For some athletes, too much water can be a bad thing

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DEAR DR. ROACH: I have read that many runners drink too much water and that this can be dangerous. What are the signs of drinking too much? — H.C.

ANSWER: Exercise-associated hyponatremia (“hypo” means “too little,” and “natremia” means “sodium in the blood”) is common for endurance athletes, such as long-distance triathletes and marathoners. It is caused by losing salt and water, mostly through sweat, and replacing it with only water. Most cases are mild and have few symptoms, but if there are symptoms, they are most commonly weakness, headache and dizziness. Severe cases cause disorientation and can lead to seizures and death. In a study of the Boston Marathon in 2002, 13 percent of finishers had hyponatremia, but only 1 percent had critical levels.

To avoid hyponatremia, you need to ignore the advice to “drink as much as possible” during exercise. Further, most sports drinks do not have enough sodium to protect against hyponatremia. As simple as the advice is, drinking when you are thirsty when you exercise is the best way of preventing hyponatremia while still preventing volume depletion or dehydration.

DEAR DR. ROACH: My husband has heart disease. He’s tried every statin drug to lower his cholesterol. He cannot tolerate any of them. The muscle pain and weakness caused by these drugs is severe. His cholesterol remains high, even with proper diet and exercise. I’ve heard that CoQ10 works well for lowering cholesterol. Is there any validity to this? — Anon.

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ANSWER: CoQ10 (ubiquinone) does not affect cholesterol itself. It does allow some people tolerate statins who otherwise wouldn’t. I think it is worth a try, especially for someone like your husband, who has coronary heart disease and who would get much benefit from a statin.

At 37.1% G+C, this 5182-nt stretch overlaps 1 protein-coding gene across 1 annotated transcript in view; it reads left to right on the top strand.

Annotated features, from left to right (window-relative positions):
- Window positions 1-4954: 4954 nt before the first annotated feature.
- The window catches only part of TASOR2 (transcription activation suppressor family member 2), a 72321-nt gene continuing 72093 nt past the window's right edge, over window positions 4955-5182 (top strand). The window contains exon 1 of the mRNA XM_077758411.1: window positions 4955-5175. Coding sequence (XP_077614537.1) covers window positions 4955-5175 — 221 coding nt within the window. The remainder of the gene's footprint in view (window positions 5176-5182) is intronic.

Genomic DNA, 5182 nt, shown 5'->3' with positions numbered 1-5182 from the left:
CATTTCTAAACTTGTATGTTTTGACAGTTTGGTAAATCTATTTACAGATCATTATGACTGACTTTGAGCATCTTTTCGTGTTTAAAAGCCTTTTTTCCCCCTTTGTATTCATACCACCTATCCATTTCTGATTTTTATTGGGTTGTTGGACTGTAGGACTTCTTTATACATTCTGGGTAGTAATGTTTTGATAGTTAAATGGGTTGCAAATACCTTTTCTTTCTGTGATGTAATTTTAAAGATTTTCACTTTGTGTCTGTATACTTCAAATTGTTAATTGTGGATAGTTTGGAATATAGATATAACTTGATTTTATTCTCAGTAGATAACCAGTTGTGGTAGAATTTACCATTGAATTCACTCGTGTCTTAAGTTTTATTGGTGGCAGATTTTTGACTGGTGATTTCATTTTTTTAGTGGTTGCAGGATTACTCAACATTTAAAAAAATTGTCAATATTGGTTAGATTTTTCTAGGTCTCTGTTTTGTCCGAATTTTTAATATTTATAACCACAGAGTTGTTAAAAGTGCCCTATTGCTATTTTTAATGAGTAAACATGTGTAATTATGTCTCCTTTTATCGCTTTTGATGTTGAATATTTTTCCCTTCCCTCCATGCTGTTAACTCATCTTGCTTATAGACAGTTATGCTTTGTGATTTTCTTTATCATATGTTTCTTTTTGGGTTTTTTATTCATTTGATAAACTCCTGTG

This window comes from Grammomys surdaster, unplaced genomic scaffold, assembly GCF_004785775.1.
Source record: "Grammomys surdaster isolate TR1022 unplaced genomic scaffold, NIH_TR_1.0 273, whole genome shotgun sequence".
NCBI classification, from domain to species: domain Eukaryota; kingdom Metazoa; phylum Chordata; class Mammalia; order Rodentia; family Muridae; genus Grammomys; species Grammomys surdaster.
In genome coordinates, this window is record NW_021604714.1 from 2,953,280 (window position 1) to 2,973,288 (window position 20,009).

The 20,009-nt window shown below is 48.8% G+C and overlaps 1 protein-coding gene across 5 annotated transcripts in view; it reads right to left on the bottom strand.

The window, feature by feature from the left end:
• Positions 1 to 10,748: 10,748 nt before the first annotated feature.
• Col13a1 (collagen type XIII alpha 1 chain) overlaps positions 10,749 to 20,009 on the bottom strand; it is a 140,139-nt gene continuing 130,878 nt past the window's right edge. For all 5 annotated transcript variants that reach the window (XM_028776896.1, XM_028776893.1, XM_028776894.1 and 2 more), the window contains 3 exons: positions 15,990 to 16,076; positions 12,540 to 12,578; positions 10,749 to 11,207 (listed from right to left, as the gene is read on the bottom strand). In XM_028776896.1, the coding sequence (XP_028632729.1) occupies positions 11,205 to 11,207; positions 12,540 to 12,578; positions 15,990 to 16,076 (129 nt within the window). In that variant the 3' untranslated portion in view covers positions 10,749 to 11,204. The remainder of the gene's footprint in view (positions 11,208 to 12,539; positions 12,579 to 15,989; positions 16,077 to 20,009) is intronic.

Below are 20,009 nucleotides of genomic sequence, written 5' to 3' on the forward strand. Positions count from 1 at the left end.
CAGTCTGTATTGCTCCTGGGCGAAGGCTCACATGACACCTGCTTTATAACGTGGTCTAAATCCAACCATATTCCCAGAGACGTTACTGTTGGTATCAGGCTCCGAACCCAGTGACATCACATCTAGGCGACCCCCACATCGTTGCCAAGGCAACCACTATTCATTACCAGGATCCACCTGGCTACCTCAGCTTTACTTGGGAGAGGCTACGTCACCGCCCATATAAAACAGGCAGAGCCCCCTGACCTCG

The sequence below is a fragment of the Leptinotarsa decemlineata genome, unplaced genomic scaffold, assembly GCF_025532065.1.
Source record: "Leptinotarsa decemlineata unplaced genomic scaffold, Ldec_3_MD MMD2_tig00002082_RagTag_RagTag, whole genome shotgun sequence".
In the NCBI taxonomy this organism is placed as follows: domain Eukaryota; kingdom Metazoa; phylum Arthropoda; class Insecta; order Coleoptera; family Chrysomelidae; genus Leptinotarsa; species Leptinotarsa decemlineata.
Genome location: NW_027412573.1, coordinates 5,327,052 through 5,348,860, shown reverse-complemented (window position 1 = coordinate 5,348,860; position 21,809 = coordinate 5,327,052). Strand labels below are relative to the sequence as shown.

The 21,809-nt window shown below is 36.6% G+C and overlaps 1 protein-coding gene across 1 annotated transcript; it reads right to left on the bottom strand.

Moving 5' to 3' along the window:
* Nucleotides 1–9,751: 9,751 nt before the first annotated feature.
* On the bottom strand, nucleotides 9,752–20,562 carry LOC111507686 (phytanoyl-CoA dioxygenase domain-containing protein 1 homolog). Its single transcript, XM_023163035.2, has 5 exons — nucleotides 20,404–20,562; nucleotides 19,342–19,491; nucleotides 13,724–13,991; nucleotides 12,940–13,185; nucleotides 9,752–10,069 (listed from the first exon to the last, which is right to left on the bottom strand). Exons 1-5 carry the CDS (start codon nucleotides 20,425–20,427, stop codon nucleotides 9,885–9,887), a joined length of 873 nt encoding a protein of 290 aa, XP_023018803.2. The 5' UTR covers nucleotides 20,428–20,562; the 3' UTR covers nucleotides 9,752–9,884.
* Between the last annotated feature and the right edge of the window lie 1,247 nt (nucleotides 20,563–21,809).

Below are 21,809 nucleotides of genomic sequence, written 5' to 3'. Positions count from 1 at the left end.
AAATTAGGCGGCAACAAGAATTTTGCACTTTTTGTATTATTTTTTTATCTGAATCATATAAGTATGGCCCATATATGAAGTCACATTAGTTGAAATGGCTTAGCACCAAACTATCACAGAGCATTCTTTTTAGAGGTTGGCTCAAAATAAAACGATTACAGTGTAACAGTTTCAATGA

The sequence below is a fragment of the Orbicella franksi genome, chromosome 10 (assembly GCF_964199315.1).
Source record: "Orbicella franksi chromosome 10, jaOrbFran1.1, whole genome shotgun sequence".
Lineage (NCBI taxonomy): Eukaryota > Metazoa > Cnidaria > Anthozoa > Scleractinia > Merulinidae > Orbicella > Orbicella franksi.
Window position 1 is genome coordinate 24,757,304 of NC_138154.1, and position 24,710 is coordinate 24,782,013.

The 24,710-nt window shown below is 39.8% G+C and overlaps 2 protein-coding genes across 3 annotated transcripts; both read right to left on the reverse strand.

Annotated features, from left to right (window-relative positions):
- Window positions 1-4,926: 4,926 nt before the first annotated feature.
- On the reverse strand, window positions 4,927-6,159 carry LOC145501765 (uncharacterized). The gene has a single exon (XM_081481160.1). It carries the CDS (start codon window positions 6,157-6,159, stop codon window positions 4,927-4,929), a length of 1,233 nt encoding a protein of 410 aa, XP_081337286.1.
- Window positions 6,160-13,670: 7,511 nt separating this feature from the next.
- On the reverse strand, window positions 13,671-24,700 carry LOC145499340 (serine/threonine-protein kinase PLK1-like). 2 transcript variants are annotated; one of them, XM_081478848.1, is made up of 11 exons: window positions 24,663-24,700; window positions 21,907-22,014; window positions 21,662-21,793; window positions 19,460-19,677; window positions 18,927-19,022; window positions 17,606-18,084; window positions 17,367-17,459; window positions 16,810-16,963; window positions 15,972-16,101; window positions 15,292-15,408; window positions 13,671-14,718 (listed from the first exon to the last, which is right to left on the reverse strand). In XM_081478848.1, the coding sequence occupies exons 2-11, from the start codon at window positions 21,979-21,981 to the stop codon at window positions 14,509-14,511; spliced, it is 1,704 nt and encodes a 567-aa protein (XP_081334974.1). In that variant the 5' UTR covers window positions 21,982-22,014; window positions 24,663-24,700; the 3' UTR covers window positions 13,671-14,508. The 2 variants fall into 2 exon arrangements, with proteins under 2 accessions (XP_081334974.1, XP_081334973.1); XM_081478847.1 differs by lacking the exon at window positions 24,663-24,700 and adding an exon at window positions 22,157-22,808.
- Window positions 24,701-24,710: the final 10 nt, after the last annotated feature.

DEAR DR. ROACH: I went in for an annual examination with my primary-care doctor, and she took my blood tests in the laboratory. She told me that I have high potassium, 5.5, and had me retake it. I did, and the test came back with a much lower level of 4.3! What could have caused the level to go up so high? Was this due to eating a lot of avocado and yogurt on a daily basis? I was eating a whole avocado in the a.m. for breakfast and a yogurt with apple and peach. Should I be seeing a specialist to recheck it? Please describe potassium and its job, and advise what I should do. — A.V.R.

ANSWER: Avocados and yogurt are high-potassium foods, and peaches and apples are medium-potassium foods. However, most people can take in high amounts of potassium without worry, since the kidney is very good at getting rid of potassium if the body doesn’t need it. I more often see low potassium levels, from poor intake or from medications, such as diuretics, which can cause the body to lose potassium. However, some people with kidney disease (especially severe kidney disease) need to carefully watch and limit oral potassium intake.

By far the biggest reason for a potassium blood test to come out abnormally high relates to the lab itself. Samples that sit around a long time or that are shaken will have broken blood cells, which release high levels of potassium into the serum, causing false elevations in the lab. If you didn’t change your diet between the two tests, there is no reason to worry at all.

Your primary doctor is the right person to see.

Dr. Roach regrets that he is unable to answer individual letters, but will incorporate them in the column whenever possible. Readers may email questions to ToYourGoodHealth@med.cornell.edu or request an order form of available health newsletters at P.O. Box 536475, Orlando, FL 32853-6475. Health newsletters may be ordered from www.rbmamall.com.

(c) 2014 North America Syndicate Inc.

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